Two Weddings and a Memorial.

June and Mark on Saturday and Ian and Rachel on Wednesday. They made their solemn vows and were married at Reading Buddhist Priory with Rev. Master Olwen, the prior, officiating. If somebody had told me that the priory could contain forty plus people at once, all in one room, I’d have been doubtful. These two weddings proved it possible, just!

I’d been invited to witness these two weddings and although I’d originally not planned to attend them my schedule in the UK is flexible enough to allow for change. To go seemed good to do. So last Saturday I caught the train from Exeter, where I’d been staying with Rev. Master Myfanwy at Dragon Bell Temple, to Reading near London. I was glad to be present and to personally wish these couples well in their lives together and to join in the celebrations with their family and friends, many of whom had not been to a anything Buddhist before.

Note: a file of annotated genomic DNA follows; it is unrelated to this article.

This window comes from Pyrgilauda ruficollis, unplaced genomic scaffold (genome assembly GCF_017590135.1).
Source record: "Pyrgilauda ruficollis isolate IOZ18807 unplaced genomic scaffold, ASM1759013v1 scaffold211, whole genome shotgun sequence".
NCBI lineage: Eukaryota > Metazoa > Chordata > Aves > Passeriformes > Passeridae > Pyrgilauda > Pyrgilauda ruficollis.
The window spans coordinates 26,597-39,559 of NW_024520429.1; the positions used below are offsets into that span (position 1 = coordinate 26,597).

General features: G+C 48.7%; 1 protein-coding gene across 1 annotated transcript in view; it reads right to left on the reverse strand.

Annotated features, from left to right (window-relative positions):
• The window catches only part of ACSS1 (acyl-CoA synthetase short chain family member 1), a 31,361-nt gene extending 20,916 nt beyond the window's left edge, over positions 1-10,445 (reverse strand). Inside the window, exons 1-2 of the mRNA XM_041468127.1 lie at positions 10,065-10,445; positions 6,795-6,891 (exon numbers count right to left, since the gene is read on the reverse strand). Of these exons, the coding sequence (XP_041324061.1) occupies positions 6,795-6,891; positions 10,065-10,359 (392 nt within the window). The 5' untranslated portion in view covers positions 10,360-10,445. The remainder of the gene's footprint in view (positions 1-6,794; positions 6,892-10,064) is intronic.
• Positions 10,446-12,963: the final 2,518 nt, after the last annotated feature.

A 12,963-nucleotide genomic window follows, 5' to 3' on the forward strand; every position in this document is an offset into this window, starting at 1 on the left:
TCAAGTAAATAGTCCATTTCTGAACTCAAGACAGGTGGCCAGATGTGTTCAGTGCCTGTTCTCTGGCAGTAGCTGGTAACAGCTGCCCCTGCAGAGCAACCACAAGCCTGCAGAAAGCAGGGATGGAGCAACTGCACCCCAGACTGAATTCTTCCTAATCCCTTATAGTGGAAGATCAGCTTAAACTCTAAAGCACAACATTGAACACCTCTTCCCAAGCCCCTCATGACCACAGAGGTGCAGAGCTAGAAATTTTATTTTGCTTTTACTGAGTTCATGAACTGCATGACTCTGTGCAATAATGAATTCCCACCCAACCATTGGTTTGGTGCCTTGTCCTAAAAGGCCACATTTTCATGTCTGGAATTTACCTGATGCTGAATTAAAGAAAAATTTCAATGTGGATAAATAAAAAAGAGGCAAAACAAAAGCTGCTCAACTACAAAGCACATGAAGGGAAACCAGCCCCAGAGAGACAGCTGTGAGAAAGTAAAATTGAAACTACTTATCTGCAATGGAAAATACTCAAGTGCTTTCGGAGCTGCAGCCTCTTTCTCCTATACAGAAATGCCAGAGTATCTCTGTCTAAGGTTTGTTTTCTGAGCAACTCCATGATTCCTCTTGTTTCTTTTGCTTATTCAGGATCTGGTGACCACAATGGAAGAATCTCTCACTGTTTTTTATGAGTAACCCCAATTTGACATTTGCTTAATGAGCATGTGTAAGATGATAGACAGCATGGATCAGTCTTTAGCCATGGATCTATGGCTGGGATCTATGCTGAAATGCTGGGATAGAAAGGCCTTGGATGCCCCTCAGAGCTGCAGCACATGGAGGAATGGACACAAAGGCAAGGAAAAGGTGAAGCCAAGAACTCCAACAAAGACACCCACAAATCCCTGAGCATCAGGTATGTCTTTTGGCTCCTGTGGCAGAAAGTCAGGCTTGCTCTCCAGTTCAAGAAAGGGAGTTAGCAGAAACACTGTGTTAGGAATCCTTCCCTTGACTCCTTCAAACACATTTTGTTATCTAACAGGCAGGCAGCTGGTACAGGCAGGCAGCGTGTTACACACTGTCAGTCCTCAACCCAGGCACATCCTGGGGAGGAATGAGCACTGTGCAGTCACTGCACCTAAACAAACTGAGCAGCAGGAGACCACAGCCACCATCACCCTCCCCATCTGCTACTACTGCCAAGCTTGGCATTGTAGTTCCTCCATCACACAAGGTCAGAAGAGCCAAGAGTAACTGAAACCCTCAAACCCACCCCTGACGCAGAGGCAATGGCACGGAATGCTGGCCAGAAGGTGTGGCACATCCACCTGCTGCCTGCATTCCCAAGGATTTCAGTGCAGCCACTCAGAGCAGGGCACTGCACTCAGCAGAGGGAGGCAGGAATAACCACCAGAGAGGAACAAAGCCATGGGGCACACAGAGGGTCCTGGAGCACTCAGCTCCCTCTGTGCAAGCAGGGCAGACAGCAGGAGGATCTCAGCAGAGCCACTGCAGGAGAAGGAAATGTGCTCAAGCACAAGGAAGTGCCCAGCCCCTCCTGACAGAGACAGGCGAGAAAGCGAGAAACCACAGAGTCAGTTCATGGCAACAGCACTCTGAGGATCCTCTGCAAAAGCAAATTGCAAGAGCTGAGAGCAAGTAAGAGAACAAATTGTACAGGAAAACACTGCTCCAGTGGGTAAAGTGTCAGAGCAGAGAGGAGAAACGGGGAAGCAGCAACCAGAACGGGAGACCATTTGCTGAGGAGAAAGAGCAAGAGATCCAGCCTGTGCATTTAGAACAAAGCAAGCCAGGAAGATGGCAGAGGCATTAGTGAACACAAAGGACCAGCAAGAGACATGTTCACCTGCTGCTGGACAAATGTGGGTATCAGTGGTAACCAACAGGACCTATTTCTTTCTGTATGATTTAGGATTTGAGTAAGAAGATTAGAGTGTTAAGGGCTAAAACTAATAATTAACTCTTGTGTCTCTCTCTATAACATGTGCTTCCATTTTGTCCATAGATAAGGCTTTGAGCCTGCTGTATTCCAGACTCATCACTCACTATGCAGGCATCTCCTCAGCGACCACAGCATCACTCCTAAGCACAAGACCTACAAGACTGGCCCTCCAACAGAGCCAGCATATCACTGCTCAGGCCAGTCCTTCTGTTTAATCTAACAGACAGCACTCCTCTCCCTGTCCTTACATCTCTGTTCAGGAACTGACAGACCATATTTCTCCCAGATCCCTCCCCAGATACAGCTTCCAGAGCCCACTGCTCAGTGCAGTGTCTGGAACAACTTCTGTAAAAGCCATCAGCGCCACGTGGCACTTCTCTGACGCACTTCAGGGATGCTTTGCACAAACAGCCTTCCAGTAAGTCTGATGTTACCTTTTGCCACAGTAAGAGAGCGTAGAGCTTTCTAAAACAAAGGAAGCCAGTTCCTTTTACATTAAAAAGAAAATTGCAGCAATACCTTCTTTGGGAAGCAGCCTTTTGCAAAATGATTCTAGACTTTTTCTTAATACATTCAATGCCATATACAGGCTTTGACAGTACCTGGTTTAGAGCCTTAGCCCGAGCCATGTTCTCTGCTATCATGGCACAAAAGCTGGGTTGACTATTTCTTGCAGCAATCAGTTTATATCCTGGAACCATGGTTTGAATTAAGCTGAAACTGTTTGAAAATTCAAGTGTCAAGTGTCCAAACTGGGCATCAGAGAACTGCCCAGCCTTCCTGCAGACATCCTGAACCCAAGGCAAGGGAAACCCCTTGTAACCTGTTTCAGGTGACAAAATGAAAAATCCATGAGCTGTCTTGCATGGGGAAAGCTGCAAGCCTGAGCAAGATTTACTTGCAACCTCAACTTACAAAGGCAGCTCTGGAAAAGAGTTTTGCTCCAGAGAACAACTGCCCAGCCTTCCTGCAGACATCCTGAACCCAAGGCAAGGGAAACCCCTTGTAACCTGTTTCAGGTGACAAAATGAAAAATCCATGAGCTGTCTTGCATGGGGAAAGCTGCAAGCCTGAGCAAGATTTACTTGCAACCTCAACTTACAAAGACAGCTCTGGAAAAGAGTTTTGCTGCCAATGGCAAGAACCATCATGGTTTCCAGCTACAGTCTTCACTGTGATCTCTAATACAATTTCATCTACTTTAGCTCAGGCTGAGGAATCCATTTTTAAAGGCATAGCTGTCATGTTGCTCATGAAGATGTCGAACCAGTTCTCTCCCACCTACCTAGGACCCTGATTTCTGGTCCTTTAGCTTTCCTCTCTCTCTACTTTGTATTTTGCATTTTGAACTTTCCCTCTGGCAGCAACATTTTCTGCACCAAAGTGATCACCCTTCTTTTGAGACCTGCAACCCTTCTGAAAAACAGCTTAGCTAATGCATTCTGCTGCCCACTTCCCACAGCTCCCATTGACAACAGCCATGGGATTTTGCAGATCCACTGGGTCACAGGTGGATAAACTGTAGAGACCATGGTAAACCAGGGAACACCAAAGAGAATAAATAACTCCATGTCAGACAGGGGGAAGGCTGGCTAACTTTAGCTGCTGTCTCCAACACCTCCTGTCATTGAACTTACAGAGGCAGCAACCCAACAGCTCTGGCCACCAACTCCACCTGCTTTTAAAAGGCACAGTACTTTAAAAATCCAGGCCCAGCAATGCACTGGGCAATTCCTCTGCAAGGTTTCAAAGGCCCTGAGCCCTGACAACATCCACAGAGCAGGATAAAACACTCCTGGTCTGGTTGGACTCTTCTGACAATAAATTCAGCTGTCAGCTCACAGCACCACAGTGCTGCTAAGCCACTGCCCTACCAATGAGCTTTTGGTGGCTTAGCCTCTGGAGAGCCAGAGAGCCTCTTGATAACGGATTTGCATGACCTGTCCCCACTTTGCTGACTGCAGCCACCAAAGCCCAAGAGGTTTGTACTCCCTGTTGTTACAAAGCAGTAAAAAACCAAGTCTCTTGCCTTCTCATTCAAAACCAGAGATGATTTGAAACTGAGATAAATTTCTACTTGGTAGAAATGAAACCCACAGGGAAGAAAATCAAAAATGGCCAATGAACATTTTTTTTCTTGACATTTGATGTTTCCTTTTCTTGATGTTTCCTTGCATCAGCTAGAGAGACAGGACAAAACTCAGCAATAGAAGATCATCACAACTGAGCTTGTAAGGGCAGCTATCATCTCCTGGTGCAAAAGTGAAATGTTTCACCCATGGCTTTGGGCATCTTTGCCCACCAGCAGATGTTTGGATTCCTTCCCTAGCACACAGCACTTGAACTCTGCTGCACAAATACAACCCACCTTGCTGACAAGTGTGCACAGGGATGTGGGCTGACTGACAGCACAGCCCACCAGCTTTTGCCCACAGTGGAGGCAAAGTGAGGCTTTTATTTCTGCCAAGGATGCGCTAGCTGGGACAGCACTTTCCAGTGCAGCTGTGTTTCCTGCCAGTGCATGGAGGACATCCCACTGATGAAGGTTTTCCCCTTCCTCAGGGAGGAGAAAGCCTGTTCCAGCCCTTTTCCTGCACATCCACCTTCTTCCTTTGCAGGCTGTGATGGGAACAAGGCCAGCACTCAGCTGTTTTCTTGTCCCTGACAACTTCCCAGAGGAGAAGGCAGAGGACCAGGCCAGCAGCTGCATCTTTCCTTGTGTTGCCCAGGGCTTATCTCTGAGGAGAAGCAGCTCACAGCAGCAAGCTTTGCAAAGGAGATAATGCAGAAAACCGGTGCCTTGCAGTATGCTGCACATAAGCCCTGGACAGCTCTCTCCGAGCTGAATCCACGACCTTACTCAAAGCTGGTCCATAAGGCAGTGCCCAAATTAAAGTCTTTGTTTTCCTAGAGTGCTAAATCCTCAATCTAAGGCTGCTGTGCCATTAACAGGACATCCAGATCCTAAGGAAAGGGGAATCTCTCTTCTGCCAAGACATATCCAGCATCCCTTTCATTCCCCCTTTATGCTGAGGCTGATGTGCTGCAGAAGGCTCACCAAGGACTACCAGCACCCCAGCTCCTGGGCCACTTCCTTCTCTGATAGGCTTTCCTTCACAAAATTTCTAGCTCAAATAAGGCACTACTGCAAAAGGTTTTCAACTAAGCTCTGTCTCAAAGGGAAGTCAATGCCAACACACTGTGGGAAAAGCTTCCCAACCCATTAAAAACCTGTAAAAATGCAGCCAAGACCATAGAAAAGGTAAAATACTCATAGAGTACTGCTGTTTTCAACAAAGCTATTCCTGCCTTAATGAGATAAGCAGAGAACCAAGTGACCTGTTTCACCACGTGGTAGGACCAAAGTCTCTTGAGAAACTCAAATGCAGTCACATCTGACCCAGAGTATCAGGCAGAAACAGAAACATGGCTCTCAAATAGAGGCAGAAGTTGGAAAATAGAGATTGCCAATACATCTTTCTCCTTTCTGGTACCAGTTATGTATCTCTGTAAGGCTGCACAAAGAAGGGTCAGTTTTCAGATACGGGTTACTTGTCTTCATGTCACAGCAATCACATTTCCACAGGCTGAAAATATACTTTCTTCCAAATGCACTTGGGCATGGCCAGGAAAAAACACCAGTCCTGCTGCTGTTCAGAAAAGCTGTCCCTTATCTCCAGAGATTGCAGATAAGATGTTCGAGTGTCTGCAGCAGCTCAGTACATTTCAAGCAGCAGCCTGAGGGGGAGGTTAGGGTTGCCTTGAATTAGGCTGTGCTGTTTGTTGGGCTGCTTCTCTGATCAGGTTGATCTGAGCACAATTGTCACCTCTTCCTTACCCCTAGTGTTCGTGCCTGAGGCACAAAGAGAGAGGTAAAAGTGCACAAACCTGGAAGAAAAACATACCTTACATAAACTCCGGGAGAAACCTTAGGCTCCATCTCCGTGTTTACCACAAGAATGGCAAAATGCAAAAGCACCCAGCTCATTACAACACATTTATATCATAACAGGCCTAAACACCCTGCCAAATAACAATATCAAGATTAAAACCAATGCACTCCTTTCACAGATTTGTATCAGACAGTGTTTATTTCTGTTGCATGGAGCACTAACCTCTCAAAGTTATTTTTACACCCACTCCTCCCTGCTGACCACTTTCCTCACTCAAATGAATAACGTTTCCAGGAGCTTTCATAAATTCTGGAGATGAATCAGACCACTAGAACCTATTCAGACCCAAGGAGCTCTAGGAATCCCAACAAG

Years ago I attended the annual religious conference at Atlantic College in Wales. The youngsters at that school, along with the religious teachers, were invited to ceremonies from different faith traditions with a view to nurturing tolerance and greater religious understanding. One evening we had a Shabbat Supper, a ceremonial meal within the Jewish tradition. The wife of the officiating rabbi gave some orientation to help us be at ease. She explained as follows, “When you attending a friends wedding you go and participate whole heartedly. However when you leave you do not end up married!” She continued, “So it is with our meal together. Please do join in wholeheartedly, and at the end of it be assured, you will not be a Jew”! This helped tremendously and I have used her words at occasions, such as weddings, to help non-Buddhist relax in the unfamiliar Buddhist setting and ceremonial.